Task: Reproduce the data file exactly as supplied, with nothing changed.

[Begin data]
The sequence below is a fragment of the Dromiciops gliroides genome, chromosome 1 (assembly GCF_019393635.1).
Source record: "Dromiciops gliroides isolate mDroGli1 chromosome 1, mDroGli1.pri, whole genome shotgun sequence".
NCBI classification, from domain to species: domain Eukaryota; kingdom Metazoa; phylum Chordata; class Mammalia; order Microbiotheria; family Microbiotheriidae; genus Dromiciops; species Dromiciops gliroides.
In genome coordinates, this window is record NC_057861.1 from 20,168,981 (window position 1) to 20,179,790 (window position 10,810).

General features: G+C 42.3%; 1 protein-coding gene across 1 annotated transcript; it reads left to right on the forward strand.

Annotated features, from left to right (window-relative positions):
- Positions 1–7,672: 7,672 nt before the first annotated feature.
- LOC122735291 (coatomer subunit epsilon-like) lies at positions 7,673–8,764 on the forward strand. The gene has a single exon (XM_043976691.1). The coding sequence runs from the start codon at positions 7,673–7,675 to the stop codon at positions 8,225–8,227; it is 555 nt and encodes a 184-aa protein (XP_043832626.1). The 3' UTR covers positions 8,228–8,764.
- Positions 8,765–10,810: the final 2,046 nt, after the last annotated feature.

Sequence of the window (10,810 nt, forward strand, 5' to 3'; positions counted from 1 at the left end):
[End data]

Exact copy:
The sequence below is a fragment of the Dromiciops gliroides genome, chromosome 1 (assembly GCF_019393635.1).
Source record: "Dromiciops gliroides isolate mDroGli1 chromosome 1, mDroGli1.pri, whole genome shotgun sequence".
NCBI classification, from domain to species: domain Eukaryota; kingdom Metazoa; phylum Chordata; class Mammalia; order Microbiotheria; family Microbiotheriidae; genus Dromiciops; species Dromiciops gliroides.
In genome coordinates, this window is record NC_057861.1 from 20,168,981 (window position 1) to 20,179,790 (window position 10,810).

General features: G+C 42.3%; 1 protein-coding gene across 1 annotated transcript; it reads left to right on the forward strand.

Annotated features, from left to right (window-relative positions):
- Positions 1–7,672: 7,672 nt before the first annotated feature.
- LOC122735291 (coatomer subunit epsilon-like) lies at positions 7,673–8,764 on the forward strand. The gene has a single exon (XM_043976691.1). The coding sequence runs from the start codon at positions 7,673–7,675 to the stop codon at positions 8,225–8,227; it is 555 nt and encodes a 184-aa protein (XP_043832626.1). The 3' UTR covers positions 8,228–8,764.
- Positions 8,765–10,810: the final 2,046 nt, after the last annotated feature.

Sequence of the window (10,810 nt, forward strand, 5' to 3'; positions counted from 1 at the left end):